Mobile voice coverage would not strike most observers as being anything but competitive. The report states that 89.6 percent of consumers can buy service from five or more suppliers, for example. To be sure, the number of competitors is higher, across the board, in more-populated areas, as you would expect.
Wireless broadband coverage is relatively consistent with the voice findings, as 68 percent of U.S. consumers have a choice of four or more providers. The caveat is that the. competition is mostly confined to more-densely-populated areas, again as you would expect. Rural consumers clearly do not have as many choices.
The report does use the “Herfindahl-Hirschman Index,” (HHI), which is calculated by summing the squared market shares of all firms in any given market, and is a commonly used measure of industry concentration.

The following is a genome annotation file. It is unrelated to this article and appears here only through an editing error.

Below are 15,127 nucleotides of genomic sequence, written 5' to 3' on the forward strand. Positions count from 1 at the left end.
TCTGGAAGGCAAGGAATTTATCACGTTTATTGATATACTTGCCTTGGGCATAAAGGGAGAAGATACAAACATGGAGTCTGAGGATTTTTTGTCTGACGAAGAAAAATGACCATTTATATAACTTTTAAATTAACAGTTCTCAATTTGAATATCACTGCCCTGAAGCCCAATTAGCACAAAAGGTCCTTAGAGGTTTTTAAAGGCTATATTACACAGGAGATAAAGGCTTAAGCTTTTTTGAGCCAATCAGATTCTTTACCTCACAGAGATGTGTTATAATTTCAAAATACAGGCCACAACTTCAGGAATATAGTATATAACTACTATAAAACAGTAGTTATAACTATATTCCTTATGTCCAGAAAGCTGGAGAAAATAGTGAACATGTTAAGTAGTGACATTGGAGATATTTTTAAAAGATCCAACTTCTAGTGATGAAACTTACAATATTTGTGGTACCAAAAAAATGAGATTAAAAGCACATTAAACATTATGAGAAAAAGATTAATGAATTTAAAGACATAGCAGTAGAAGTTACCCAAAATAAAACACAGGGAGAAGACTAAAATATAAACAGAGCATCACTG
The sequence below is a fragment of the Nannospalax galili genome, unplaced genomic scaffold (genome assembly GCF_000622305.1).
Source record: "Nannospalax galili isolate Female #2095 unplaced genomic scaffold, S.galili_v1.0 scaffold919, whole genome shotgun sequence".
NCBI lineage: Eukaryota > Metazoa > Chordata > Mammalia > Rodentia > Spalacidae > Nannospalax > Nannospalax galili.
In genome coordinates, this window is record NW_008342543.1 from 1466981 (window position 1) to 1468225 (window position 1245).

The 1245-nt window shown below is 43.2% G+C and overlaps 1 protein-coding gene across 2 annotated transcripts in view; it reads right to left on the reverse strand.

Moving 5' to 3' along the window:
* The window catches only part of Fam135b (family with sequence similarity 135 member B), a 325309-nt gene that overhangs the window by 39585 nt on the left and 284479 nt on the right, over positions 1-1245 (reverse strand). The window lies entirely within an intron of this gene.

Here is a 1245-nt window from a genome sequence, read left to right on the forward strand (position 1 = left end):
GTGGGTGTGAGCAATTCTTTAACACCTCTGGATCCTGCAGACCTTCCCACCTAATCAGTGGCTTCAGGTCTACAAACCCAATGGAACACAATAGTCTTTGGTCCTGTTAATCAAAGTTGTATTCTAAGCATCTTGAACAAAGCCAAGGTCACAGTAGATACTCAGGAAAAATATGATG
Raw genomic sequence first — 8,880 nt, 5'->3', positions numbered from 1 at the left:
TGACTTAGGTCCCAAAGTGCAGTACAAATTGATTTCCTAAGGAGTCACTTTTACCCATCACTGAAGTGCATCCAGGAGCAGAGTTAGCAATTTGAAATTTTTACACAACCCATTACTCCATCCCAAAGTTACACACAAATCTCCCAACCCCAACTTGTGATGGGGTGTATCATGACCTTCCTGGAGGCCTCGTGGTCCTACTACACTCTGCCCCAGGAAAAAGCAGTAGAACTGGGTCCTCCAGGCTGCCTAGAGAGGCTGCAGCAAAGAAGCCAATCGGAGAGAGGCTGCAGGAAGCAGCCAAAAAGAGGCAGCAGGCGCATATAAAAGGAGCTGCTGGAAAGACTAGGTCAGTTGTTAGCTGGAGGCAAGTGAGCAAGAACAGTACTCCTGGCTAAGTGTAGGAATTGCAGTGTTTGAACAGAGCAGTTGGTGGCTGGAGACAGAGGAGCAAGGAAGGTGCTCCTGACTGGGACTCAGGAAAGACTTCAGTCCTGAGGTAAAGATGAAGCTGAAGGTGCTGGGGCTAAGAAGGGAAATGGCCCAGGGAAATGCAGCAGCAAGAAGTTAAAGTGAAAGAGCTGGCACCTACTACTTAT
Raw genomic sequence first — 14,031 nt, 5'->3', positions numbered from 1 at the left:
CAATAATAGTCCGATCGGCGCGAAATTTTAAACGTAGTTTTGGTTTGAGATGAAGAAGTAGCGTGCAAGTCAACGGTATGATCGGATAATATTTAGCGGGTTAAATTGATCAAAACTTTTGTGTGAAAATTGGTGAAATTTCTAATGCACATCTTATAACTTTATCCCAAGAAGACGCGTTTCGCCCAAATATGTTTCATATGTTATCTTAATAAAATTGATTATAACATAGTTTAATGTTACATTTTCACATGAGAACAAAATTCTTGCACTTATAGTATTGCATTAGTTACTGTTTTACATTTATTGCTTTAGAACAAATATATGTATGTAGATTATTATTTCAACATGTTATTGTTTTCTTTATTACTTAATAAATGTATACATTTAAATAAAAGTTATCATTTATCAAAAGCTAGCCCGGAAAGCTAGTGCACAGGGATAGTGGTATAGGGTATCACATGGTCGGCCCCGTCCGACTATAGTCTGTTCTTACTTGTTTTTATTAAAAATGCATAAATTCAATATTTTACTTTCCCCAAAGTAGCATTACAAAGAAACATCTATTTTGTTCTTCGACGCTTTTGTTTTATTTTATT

Antitrust authorities in the United States generally classify markets into three types: Unconcentrated (HHI < 1500), Moderately Concentrated (1500 < HHI < 2500), and Highly Concentrated (HHI > 2500).
In the mobile wireless services industry, the weighted average of HHIs (weighted by population across the 172 Economic Areas in the United States) was 2811 at the end of 2009, compared to 2842 at the end of 2008.
By that measure, the U.S. wireless market is “highly concentrated.” But observers will argue about what that means. Access services of any type are “highly concentrated” in almost every market, in the sense that there are typically two dominant wired providers.
Wireless markets typically have more providers than that, but even wireless is “highly concentrated.” Whether access markets, wireless or wireline, can be anything but highly concentrated seems to be the issue. There is a good reason why access markets traditionally have been “monopoly” markets. Until recently, it was thought impossible to have facilities-based competition in access markets.
In fact, in most markets globally, that will still generally be the case. Hence we see wholesale networks being built in several countries, the theory being that markets will not support more than one optical access network.